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Fluid Mechanics - Reynolds Number

Viscous flow is when friction forces dominate the behavior of a moving fluid, typically in cases where viscosity (internal fluid friction) is great. Inviscid flow, by contrast, is where friction within a moving fluid is negligible. The Reynolds number of a fluid is a dimensionless quantity expressing the ratio between a moving fluid’s momentum and its viscosity.

A couple of formulae for calculating Reynolds number of a flow are shown here:

 

Where,

  Re = Reynolds number (unitless)

  D = Diameter of pipe, (meters)

 
  = Average velocity of fluid (meters per second)

  ρ = Mass density of fluid (kilograms per cubic meter)

  μ = Absolute viscosity of fluid (Pascal-seconds)

 

 

Where,

  Re = Reynolds number (unitless)

  Gf = Specific gravity of liquid (unitless)

  Q = Flow rate (gallons per minute)

  D = Diameter of pipe (inches)

  μ = Absolute viscosity of fluid (centipoise)

 

The Reynolds number of a fluid stream may be used to qualitatively predict whether the flow regime will be laminar or turbulent. Low Reynolds number values predict laminar flow, where fluid molecules move in straight “stream-line” paths, and fluid velocity near the center of the pipe is substantially greater than near the pipe walls:

 

 

High Reynolds number values predict turbulent flow, where individual molecule motion is chaotic on a microscopic scale, and fluid velocities across the face of the flow profile are similar:

 

 

A generally accepted rule-of-thumb is that Reynolds number values less than 2,000 will probably be laminar, while values in excess of 10,000 will probably be turbulent. There is no definite threshold value for all fluids and piping configurations, though. To illustrate, I will share with you some examples of Reynolds number thresholds for laminar versus turbulent flows are given by various technical sources:

 

Chapter 2.8: Laminar Flowmeters of the Instrument Engineer’s Handbook, Process Measurement and Analysis, Third Edition (pg. 105 – authors: R. Siev, J.B. Arant, B.G. Lipt´ak) define Re < 2,000 as “laminar” flow, Re > 10,000 as “fully developed turbulent” flow, and any Reynolds number values between 2,000 and 10,000 as “transitional” flow.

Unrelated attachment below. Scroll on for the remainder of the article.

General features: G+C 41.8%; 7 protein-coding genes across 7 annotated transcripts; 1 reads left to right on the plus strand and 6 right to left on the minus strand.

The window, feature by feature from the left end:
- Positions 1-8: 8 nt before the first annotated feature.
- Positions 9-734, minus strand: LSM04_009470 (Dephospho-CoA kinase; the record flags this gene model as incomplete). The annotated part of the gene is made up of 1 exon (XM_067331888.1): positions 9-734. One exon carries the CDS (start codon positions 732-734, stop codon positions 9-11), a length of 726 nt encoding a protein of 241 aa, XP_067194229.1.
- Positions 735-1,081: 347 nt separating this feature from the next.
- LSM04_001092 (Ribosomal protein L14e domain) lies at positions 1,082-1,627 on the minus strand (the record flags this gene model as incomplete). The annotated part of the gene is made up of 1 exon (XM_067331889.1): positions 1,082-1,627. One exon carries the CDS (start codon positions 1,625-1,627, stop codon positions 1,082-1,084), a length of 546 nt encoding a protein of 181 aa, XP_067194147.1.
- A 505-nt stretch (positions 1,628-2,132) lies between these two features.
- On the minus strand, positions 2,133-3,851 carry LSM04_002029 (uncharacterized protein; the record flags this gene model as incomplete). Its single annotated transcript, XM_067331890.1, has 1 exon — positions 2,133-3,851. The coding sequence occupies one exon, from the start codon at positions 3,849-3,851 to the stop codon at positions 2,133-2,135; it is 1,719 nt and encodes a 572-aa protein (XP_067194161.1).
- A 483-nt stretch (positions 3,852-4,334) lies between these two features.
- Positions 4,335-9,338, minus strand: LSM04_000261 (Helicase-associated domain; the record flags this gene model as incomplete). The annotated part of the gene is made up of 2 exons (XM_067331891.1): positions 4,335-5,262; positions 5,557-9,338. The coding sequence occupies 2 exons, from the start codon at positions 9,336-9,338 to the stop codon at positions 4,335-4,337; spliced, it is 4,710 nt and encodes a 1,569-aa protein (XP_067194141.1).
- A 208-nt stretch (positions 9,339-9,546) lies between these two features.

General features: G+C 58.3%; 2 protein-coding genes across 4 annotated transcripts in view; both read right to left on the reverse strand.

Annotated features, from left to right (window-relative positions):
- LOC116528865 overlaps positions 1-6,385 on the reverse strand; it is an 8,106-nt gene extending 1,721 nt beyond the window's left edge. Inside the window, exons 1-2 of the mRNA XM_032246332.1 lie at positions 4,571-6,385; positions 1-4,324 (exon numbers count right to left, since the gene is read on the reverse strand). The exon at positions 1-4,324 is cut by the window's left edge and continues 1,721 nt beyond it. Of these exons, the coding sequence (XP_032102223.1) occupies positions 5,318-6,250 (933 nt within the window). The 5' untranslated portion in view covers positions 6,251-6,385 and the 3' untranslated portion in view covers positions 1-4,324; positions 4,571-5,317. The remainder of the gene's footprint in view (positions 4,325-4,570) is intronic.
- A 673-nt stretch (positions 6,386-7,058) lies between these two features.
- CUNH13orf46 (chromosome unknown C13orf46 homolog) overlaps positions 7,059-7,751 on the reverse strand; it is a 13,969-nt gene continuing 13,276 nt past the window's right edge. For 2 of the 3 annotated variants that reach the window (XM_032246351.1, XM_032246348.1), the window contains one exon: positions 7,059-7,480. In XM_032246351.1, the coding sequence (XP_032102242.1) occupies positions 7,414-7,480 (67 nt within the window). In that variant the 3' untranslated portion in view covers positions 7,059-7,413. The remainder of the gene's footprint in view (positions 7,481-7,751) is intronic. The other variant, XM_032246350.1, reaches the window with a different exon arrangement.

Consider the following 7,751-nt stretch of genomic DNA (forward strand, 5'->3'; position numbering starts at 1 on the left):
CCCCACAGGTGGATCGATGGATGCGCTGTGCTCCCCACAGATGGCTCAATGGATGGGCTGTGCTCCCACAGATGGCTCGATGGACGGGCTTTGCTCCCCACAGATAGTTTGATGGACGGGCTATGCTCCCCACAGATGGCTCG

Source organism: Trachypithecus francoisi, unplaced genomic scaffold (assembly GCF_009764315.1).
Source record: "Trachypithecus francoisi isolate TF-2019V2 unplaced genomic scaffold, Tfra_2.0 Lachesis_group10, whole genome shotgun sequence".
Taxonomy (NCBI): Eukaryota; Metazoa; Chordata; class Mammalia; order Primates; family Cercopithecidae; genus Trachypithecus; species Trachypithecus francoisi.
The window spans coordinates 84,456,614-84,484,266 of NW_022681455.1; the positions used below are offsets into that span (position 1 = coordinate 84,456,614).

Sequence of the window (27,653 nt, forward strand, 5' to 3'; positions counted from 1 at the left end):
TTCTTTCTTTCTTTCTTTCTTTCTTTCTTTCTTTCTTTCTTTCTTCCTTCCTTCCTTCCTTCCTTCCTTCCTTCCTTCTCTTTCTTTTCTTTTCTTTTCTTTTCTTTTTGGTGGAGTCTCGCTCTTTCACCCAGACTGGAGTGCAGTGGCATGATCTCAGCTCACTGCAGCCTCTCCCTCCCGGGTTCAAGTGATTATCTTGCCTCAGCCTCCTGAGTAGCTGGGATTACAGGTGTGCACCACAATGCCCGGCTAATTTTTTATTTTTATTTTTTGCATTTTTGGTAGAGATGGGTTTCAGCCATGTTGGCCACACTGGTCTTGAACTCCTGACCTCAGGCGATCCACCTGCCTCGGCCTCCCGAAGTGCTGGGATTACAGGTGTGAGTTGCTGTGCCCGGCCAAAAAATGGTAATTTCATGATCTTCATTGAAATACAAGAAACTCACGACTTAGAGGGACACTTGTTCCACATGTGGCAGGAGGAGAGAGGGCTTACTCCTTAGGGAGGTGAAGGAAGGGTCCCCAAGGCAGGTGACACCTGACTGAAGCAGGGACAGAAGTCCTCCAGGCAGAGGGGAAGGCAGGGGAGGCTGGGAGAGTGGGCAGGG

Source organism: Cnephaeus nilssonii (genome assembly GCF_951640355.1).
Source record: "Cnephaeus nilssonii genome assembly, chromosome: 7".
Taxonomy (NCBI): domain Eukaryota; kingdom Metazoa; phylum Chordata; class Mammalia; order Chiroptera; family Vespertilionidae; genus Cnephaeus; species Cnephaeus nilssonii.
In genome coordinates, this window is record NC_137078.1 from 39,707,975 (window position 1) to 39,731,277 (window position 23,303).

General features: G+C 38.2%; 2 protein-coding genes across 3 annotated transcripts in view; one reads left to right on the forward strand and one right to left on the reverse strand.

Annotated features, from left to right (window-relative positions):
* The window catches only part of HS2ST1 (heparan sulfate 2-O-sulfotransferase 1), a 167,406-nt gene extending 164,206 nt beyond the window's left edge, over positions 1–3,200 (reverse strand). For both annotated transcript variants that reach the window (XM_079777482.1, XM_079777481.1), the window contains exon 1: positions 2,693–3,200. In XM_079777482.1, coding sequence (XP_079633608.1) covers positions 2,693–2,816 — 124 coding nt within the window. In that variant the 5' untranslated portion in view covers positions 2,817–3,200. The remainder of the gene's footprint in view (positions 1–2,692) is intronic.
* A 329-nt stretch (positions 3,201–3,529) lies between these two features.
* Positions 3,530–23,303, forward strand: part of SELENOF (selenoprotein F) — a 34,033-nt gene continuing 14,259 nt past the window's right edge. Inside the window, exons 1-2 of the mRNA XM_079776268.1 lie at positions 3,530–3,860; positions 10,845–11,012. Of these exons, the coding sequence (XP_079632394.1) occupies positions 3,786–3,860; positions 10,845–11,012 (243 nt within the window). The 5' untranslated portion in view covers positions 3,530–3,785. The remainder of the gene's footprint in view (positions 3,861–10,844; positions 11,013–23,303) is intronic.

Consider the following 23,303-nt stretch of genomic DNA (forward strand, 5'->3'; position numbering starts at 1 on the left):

Chapter 2: Fluid Properties – Part II of the ISA Industrial Measurement Series – Flow (pg. 11) define “laminar” flow as Re < 2,000, “turbulent” flow as Re > 4,000, and any Reynolds values in between 2,000 and 4,000 as “transitional” flow.

The Laminar Flow in a Pipe section in the Standard Handbook of Engineering Calculations (pg. 1- 202) defines “laminar” flow as Re < 2,100, and “turbulent” flow as Re > 3,000. In a later section of that same book (Piping and Fluid Flow – page 3-384), “laminar” flow is defined as Re < 1,200 and “turbulent” flow as Re > 2,500.

Douglas Giancoli, in his physics textbook Physics (third edition, pg. 11), defines “turbulent” flow as Re < 2,000 and “turbulent” flow as Re > 2,000.

 

Finally, a source on the internet (http://flow.netfirms.com/reynolds/theory.htm) attempts to define the threshold separating laminar from turbulent flow to an unprecedented degree of precision: Re < 2,320 is supposedly the defining point of “laminar” flow, while Re > 2,320 is supposedly marks the onset of “turbulent” flow.

Clearly, Reynolds number alone is insufficient for consistent prediction of laminar or turbulent flow, otherwise we would find far greater consistency in the reported Reynolds number values for each regime. Pipe roughness, swirl, and other factors influence flow regime, making Reynolds number an approximate indicator only. It should be noted that laminar flow may be sustained at Reynolds numbers significantly in excess of 10,000 under very special circumstances. For example, in certain coiled capillary tubes, laminar flow may be sustained all the way up to Re = 15,000, due to something known as the Dean effect!

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written by Zikri, December 13, 2017
How temperature, viscocity, density, and pipe diameter will change the reynolds number and type of flow

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